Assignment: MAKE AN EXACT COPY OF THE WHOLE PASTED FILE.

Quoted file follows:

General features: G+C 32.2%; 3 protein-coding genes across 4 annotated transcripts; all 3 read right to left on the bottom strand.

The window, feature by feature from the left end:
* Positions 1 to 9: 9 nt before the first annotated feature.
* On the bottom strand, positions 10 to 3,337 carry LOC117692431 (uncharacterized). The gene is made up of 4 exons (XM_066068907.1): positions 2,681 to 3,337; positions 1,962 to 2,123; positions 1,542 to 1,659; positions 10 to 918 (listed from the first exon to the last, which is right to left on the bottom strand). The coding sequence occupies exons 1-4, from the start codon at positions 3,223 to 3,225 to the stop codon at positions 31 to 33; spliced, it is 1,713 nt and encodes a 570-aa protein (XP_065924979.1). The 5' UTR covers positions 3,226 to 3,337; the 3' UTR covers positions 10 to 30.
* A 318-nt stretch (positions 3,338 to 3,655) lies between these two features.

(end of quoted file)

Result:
General features: G+C 32.2%; 3 protein-coding genes across 4 annotated transcripts; all 3 read right to left on the bottom strand.

The window, feature by feature from the left end:
* Positions 1 to 9: 9 nt before the first annotated feature.
* On the bottom strand, positions 10 to 3,337 carry LOC117692431 (uncharacterized). The gene is made up of 4 exons (XM_066068907.1): positions 2,681 to 3,337; positions 1,962 to 2,123; positions 1,542 to 1,659; positions 10 to 918 (listed from the first exon to the last, which is right to left on the bottom strand). The coding sequence occupies exons 1-4, from the start codon at positions 3,223 to 3,225 to the stop codon at positions 31 to 33; spliced, it is 1,713 nt and encodes a 570-aa protein (XP_065924979.1). The 5' UTR covers positions 3,226 to 3,337; the 3' UTR covers positions 10 to 30.
* A 318-nt stretch (positions 3,338 to 3,655) lies between these two features.